Canadians more concerned with actual fires than the foreign interference firestorm

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That two opposition parties moved away from foreign interference indicates that the public is not as engaged with the issue while wildfires rage across the country.

By Sheila Copps
First published in The Hill Times on June 5, 2023.

OTTAWA—The political fires surrounding foreign interference are being dwarfed by real fires.

Special rapporteur David Johnston’s decision to ignore a negative parliamentary vote could have added fuel to the firestorm.

But even Conservative Leader Pierre Poilievre toned down his Question Period rhetoric, asking only one foreign influence question on June 1, the day following the Johnston vote. NDP Leader Jagmeet Singh, who introduced the “Dump Johnston” resolution, did not lead off on that issue, focusing instead on fires in Nova Scotia.

The fact that two major opposition parties moved away from Johnston indicates that the public is not as engaged with the issue as some believe.

Most people don’t know David Johnston, but they do know that he served two different governments and has a personal history as a non-partisan. He has been widely recognized for his experience in legal and university sectors, and accepted the responsibilities of being governor general.

The opposition may not like Johnston’s answer, but it is pretty hard to argue with his logic. In his decision to stay on, Johnston made it clear that he was mandated by the government and could not be removed by Parliament.

That is obvious. But it doesn’t coincide with the opposition’s attempt to keep the issue burning.

A majority in parliament should wield huge political clout. But by refusing to annul his own mandate, Johnston is banking on the fact that his personal history is strong enough to withstand the critics.

And the public may be moving on to other issues.

With real fires burning across the country, Canadians are rightly focused on that.

With firefighters working round the clock in Nova Scotia, New Brunswick, Quebec, Ontario, Saskatchewan and Alberta, Canadians are getting a taste of the damage that global warming can wreak upon a country with so much land vulnerable to forest fires.

According to the federal government, multiple fires are the new normal.

With the summer still ahead, politicians are rightfully concerned about fire fatigue. Professional help to fight the fires has arrived from as far away as South Africa.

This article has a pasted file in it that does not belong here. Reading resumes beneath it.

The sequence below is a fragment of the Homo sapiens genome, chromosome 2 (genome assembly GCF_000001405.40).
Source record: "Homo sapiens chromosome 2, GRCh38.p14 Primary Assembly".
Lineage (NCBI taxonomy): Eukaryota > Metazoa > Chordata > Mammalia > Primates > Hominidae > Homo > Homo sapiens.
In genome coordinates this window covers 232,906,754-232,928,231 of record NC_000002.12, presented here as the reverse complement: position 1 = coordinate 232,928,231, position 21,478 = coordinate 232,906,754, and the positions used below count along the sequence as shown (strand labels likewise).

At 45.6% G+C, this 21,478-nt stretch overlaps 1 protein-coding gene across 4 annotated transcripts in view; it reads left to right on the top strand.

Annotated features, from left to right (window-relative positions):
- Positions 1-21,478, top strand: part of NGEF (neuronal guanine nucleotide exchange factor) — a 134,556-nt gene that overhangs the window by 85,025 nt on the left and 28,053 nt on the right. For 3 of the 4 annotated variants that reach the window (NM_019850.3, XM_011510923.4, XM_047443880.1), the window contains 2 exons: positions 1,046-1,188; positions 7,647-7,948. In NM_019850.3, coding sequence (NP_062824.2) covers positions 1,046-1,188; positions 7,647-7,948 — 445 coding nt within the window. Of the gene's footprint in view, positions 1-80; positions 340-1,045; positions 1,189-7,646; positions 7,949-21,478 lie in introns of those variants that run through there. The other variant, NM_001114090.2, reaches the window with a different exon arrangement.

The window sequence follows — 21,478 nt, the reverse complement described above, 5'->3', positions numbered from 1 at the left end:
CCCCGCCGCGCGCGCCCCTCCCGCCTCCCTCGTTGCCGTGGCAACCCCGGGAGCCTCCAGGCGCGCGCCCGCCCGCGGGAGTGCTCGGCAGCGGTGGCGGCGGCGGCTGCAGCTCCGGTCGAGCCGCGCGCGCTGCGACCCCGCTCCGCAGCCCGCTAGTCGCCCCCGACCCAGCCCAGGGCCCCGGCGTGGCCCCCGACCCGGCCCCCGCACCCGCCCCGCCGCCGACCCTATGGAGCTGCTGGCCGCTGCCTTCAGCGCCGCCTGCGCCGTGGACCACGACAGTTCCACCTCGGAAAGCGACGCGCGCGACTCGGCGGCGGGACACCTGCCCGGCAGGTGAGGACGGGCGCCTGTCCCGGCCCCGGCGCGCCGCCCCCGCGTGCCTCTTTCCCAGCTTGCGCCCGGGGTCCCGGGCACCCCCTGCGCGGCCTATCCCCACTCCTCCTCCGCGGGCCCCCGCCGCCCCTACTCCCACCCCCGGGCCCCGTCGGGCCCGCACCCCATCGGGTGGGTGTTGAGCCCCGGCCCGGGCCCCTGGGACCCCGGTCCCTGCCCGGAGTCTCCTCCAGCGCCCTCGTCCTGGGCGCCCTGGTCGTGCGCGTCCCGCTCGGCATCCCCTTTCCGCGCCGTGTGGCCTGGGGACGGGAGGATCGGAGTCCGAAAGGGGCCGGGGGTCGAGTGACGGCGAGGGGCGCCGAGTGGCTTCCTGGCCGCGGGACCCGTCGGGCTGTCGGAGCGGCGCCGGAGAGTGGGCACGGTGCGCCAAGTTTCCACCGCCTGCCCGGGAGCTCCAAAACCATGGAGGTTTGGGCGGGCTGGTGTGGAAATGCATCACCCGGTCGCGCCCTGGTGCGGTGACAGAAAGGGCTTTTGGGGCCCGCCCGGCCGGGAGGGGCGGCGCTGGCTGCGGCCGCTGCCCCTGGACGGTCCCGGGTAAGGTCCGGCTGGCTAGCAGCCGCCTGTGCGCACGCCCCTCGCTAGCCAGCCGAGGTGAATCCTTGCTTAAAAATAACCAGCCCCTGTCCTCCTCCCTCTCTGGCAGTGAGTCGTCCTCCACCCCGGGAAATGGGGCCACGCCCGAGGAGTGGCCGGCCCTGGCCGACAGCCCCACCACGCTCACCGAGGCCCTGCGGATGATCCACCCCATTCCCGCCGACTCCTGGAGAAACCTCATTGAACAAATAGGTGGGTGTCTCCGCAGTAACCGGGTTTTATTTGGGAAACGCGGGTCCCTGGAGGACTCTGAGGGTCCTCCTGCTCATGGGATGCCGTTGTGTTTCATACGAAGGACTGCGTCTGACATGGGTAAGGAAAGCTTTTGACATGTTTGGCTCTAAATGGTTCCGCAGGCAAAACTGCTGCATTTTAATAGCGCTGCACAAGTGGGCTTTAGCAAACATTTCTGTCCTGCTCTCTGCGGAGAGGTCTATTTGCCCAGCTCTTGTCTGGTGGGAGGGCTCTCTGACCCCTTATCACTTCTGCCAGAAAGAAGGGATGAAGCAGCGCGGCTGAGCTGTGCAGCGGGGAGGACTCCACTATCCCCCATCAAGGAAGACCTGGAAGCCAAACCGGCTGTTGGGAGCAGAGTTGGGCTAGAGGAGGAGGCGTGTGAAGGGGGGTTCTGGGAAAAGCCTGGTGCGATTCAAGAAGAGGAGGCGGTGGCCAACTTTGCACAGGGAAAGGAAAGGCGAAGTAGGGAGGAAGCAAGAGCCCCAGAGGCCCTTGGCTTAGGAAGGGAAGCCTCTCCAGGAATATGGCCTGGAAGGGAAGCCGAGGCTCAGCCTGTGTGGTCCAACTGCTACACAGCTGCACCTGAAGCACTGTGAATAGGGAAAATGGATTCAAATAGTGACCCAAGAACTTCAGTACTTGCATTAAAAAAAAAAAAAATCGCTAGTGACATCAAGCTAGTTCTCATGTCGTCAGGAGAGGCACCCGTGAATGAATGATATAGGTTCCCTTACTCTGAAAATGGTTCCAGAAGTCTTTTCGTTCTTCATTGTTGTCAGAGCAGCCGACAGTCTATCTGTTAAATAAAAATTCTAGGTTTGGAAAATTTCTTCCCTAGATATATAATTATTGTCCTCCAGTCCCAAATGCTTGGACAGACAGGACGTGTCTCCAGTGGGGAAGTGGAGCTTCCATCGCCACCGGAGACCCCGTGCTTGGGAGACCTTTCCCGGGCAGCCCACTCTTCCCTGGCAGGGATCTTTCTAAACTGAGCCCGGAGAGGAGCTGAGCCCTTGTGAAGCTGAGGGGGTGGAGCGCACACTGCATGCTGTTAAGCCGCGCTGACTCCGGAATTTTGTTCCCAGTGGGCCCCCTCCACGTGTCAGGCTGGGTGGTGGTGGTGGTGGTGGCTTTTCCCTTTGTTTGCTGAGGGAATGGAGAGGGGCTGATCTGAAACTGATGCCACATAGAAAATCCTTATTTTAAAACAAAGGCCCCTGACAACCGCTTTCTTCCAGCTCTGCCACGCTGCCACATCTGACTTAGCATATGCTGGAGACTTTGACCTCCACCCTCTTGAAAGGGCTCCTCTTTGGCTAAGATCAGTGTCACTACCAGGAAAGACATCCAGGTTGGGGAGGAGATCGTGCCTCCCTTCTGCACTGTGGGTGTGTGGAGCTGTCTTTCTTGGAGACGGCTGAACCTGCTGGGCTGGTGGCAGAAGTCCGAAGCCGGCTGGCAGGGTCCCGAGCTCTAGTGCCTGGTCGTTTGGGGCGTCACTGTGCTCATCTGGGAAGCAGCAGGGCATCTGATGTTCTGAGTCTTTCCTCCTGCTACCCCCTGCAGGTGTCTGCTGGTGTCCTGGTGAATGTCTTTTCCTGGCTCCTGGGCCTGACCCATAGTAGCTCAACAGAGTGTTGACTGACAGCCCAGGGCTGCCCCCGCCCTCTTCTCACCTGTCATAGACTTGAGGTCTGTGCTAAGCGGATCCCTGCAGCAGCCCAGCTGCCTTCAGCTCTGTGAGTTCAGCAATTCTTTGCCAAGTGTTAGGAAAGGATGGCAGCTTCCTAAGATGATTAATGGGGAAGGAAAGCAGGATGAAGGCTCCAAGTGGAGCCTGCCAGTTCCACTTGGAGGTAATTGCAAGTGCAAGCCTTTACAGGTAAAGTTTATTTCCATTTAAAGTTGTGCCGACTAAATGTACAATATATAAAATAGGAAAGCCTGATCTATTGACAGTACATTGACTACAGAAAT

More than 200 homes have burnt to the ground in Nova Scotia, with evacuees awaiting the green light to return to residences that still remain.

The forest fires and floods were predicted by scientists more than a quarter century ago, but the human toll taken by the heating of the planet is only starting to be felt.

The mayor of Halifax and the premier of Nova Scotia are working diligently with emergency services to keep residents of that city safe and battle the flames. They are also working with Ottawa to clarify the level of support coming from the federal government once the rebuilding process begins.

Prime Minister Justin Trudeau tweeted personally that he would be there for any measures required to restore normalcy.

The country’s attention has been riveted by urban encroachment and the speed of fires in Halifax. The sister of a friend of mine had 10 minutes to get out of her house, which subsequently burned to the ground in a matter of hours.

The before and after pictures of her home were devastating. There was literally nothing left. No photos, no mementoes, nothing.

She has insurance, but it is going to take months to figure out whether her family will rebuild onsite or simply move on.

Heat wave warnings are in place across the country and the military is moving in to help with the aftermath of the fires in Nova Scotia. But we should expect that the evacuations being suffered in eastern Canada will continue over the summer in all parts of the country.

There are currently 2,400 firefighters attacking blazes in Alberta. Northern Quebec is currently evacuating citizens from two smaller communities.

When it comes to political issues, the public’s attention is shifting just as quickly.

At a press conference to update citizens on the situation in Nova Scotia, Progressive Conservative Premier Tim Houston accused the federal government of dragging its feet on post-Hurricane Fiona funding. He urged the federal Liberals not to repeat that mistake.

The Prime Minister’s Office rebutted his claim, saying the Fiona fund was approved within six hours of receiving the request.

In an emergency situation, all parties work together, but as the damages mount, forest fires can also become a political issue.

In the end, the real fires facing Canadians have nothing to do with China.

Sheila Copps is a former Jean Chrétien-era cabinet minister and a former deputy prime minister. Follow her on Twitter at @Sheila_Copps.